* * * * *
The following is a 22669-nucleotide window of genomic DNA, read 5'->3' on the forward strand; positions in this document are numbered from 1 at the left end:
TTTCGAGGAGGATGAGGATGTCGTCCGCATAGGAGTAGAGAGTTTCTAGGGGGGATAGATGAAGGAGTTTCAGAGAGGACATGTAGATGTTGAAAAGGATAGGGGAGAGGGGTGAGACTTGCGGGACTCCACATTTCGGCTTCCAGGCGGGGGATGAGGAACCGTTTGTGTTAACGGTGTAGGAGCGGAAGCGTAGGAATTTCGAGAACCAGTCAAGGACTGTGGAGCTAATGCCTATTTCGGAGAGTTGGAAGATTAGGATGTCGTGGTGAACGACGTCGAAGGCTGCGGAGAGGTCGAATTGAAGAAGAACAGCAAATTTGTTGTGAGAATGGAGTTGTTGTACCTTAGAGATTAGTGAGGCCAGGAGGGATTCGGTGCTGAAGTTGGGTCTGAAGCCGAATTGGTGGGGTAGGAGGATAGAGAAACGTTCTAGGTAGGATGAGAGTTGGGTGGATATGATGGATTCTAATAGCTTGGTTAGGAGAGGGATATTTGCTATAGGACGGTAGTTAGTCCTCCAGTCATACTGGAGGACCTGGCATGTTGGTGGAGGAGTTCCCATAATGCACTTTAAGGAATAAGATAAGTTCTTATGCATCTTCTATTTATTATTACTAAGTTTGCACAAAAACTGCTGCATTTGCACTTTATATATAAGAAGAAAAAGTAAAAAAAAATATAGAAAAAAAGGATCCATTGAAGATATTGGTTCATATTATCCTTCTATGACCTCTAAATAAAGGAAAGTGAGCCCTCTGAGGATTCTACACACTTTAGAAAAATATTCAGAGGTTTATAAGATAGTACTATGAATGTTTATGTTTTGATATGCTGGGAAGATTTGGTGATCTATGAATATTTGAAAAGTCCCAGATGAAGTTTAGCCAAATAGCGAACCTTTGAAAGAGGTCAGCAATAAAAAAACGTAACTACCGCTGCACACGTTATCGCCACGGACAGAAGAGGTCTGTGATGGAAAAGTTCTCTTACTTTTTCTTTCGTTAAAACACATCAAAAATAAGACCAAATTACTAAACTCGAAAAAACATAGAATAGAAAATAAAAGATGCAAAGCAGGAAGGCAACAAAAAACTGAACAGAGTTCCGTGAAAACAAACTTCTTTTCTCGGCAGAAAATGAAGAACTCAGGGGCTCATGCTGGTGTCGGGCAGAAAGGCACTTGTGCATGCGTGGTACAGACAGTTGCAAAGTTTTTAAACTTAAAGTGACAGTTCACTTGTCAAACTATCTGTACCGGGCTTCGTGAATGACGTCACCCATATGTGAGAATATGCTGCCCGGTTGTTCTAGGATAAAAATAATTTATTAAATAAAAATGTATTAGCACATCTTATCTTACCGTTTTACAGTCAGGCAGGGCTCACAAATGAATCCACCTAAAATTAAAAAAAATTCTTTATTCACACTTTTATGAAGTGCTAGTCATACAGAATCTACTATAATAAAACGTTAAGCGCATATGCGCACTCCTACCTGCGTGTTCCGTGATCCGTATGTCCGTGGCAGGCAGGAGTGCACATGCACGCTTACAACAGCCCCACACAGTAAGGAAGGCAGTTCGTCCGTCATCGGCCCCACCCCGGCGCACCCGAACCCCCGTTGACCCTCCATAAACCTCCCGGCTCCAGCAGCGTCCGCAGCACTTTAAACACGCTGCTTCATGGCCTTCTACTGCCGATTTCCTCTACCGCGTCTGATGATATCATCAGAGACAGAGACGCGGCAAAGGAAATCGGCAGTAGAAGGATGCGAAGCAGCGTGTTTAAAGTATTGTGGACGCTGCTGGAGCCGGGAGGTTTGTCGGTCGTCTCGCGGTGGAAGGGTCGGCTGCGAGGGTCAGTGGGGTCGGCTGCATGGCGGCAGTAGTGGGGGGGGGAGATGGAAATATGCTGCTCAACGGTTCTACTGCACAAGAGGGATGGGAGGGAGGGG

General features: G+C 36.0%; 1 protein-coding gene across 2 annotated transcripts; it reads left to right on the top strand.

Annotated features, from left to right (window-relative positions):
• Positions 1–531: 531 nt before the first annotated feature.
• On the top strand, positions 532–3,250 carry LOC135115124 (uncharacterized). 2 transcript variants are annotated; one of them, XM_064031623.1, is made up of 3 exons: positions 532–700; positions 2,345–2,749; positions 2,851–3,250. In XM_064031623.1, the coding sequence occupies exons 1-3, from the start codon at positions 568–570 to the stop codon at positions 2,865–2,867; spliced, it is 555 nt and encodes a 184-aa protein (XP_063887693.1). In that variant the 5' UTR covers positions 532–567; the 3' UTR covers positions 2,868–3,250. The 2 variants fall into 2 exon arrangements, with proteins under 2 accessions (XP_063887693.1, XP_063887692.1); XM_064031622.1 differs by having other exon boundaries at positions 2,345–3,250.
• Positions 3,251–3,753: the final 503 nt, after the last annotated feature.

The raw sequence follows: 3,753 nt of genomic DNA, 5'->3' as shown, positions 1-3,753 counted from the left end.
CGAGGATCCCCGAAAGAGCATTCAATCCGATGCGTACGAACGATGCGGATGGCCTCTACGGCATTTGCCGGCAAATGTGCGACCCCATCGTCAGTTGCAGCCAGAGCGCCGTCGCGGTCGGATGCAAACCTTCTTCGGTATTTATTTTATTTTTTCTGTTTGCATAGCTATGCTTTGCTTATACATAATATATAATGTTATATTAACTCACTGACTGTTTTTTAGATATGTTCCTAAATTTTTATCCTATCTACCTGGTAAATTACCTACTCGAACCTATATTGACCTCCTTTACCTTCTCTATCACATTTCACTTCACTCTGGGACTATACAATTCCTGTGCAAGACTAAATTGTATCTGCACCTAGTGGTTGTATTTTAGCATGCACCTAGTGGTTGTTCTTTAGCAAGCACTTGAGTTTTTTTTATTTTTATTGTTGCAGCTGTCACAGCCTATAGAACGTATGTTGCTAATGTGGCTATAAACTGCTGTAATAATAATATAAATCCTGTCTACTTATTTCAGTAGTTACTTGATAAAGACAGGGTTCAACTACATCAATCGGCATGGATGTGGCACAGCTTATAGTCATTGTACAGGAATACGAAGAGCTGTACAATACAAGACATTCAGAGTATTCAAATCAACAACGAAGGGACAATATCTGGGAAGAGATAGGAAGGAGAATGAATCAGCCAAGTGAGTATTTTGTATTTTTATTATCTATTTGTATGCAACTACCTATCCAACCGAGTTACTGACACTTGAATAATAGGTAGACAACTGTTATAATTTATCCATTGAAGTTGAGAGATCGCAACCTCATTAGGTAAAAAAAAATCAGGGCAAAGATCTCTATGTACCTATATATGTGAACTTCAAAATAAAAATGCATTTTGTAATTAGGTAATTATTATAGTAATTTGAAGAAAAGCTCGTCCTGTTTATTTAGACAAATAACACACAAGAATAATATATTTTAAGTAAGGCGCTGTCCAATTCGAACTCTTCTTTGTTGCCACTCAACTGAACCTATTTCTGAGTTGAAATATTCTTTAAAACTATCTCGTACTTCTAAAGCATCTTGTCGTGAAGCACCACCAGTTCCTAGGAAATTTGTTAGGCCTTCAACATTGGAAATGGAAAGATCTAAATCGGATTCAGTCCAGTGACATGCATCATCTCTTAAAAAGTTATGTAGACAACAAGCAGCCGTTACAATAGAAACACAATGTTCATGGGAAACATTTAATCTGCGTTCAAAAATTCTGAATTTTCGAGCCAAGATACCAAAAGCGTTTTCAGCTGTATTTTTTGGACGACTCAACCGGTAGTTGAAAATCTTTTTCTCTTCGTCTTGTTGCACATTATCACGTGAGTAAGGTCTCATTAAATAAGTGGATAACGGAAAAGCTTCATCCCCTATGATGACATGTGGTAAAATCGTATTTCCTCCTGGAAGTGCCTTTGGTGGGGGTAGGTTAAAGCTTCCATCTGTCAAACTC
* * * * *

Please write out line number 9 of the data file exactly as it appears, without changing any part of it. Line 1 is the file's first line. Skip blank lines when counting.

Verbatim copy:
CGAGGATCCCCGAAAGAGCATTCAATCCGATGCGTACGAACGATGCGGATGGCCTCTACGGCATTTGCCGGCAAATGTGCGACCCCATCGTCAGTTGCAGCCAGAGCGCCGTCGCGGTCGGATGCAAACCTTCTTCGGTATTTATTTTATTTTTTCTGTTTGCATAGCTATGCTTTGCTTATACATAATATATAATGTTATATTAACTCACTGACTGTTTTTTAGATATGTTCCTAAATTTTTATCCTATCTACCTGGTAAATTACCTACTCGAACCTATATTGACCTCCTTTACCTTCTCTATCACATTTCACTTCACTCTGGGACTATACAATTCCTGTGCAAGACTAAATTGTATCTGCACCTAGTGGTTGTATTTTAGCATGCACCTAGTGGTTGTTCTTTAGCAAGCACTTGAGTTTTTTTTATTTTTATTGTTGCAGCTGTCACAGCCTATAGAACGTATGTTGCTAATGTGGCTATAAACTGCTGTAATAATAATATAAATCCTGTCTACTTATTTCAGTAGTTACTTGATAAAGACAGGGTTCAACTACATCAATCGGCATGGATGTGGCACAGCTTATAGTCATTGTACAGGAATACGAAGAGCTGTACAATACAAGACATTCAGAGTATTCAAATCAACAACGAAGGGACAATATCTGGGAAGAGATAGGAAGGAGAATGAATCAGCCAAGTGAGTATTTTGTATTTTTATTATCTATTTGTATGCAACTACCTATCCAACCGAGTTACTGACACTTGAATAATAGGTAGACAACTGTTATAATTTATCCATTGAAGTTGAGAGATCGCAACCTCATTAGGTAAAAAAAAATCAGGGCAAAGATCTCTATGTACCTATATATGTGAACTTCAAAATAAAAATGCATTTTGTAATTAGGTAATTATTATAGTAATTTGAAGAAAAGCTCGTCCTGTTTATTTAGACAAATAACACACAAGAATAATATATTTTAAGTAAGGCGCTGTCCAATTCGAACTCTTCTTTGTTGCCACTCAACTGAACCTATTTCTGAGTTGAAATATTCTTTAAAACTATCTCGTACTTCTAAAGCATCTTGTCGTGAAGCACCACCAGTTCCTAGGAAATTTGTTAGGCCTTCAACATTGGAAATGGAAAGATCTAAATCGGATTCAGTCCAGTGACATGCATCATCTCTTAAAAAGTTATGTAGACAACAAGCAGCCGTTACAATAGAAACACAATGTTCATGGGAAACATTTAATCTGCGTTCAAAAATTCTGAATTTTCGAGCCAAGATACCAAAAGCGTTTTCAGCTGTATTTTTTGGACGACTCAACCGGTAGTTGAAAATCTTTTTCTCTTCGTCTTGTTGCACATTATCACGTGAGTAAGGTCTCATTAAATAAGTGGATAACGGAAAAGCTTCATCCCCTATGATGACATGTGGTAAAATCGTATTTCCTCCTGGAAGTGCCTTTGGTGGGGGTAGGTTAAAGCTTCCATCTGTCAAACTC